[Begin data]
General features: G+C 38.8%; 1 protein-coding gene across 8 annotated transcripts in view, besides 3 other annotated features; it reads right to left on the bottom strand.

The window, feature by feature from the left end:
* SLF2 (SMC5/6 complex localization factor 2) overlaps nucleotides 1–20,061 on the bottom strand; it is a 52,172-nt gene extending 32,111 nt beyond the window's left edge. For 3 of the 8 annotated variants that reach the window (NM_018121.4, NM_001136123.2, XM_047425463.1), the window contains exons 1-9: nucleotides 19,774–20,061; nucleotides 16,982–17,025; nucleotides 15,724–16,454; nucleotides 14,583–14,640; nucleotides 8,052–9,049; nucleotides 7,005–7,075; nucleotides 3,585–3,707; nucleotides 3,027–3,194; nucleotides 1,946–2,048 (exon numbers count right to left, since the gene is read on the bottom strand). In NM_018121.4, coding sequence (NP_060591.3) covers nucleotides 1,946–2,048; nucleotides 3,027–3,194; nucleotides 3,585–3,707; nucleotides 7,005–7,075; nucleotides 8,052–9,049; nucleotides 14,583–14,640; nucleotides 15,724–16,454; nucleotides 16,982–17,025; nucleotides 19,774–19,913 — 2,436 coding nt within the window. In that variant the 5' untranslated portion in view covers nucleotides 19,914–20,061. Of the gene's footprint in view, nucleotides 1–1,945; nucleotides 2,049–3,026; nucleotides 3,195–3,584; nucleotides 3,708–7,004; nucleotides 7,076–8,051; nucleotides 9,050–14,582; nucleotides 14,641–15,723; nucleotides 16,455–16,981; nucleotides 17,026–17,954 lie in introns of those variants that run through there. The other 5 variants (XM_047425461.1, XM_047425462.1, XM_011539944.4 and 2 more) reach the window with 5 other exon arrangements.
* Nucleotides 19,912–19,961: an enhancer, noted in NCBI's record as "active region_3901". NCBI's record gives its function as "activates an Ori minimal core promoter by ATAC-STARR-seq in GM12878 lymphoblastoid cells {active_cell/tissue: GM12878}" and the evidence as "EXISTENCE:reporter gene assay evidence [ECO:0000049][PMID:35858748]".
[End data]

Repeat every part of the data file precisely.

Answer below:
General features: G+C 38.8%; 1 protein-coding gene across 8 annotated transcripts in view, besides 3 other annotated features; it reads right to left on the bottom strand.

The window, feature by feature from the left end:
* SLF2 (SMC5/6 complex localization factor 2) overlaps nucleotides 1–20,061 on the bottom strand; it is a 52,172-nt gene extending 32,111 nt beyond the window's left edge. For 3 of the 8 annotated variants that reach the window (NM_018121.4, NM_001136123.2, XM_047425463.1), the window contains exons 1-9: nucleotides 19,774–20,061; nucleotides 16,982–17,025; nucleotides 15,724–16,454; nucleotides 14,583–14,640; nucleotides 8,052–9,049; nucleotides 7,005–7,075; nucleotides 3,585–3,707; nucleotides 3,027–3,194; nucleotides 1,946–2,048 (exon numbers count right to left, since the gene is read on the bottom strand). In NM_018121.4, coding sequence (NP_060591.3) covers nucleotides 1,946–2,048; nucleotides 3,027–3,194; nucleotides 3,585–3,707; nucleotides 7,005–7,075; nucleotides 8,052–9,049; nucleotides 14,583–14,640; nucleotides 15,724–16,454; nucleotides 16,982–17,025; nucleotides 19,774–19,913 — 2,436 coding nt within the window. In that variant the 5' untranslated portion in view covers nucleotides 19,914–20,061. Of the gene's footprint in view, nucleotides 1–1,945; nucleotides 2,049–3,026; nucleotides 3,195–3,584; nucleotides 3,708–7,004; nucleotides 7,076–8,051; nucleotides 9,050–14,582; nucleotides 14,641–15,723; nucleotides 16,455–16,981; nucleotides 17,026–17,954 lie in introns of those variants that run through there. The other 5 variants (XM_047425461.1, XM_047425462.1, XM_011539944.4 and 2 more) reach the window with 5 other exon arrangements.
* Nucleotides 19,912–19,961: an enhancer, noted in NCBI's record as "active region_3901". NCBI's record gives its function as "activates an Ori minimal core promoter by ATAC-STARR-seq in GM12878 lymphoblastoid cells {active_cell/tissue: GM12878}" and the evidence as "EXISTENCE:reporter gene assay evidence [ECO:0000049][PMID:35858748]".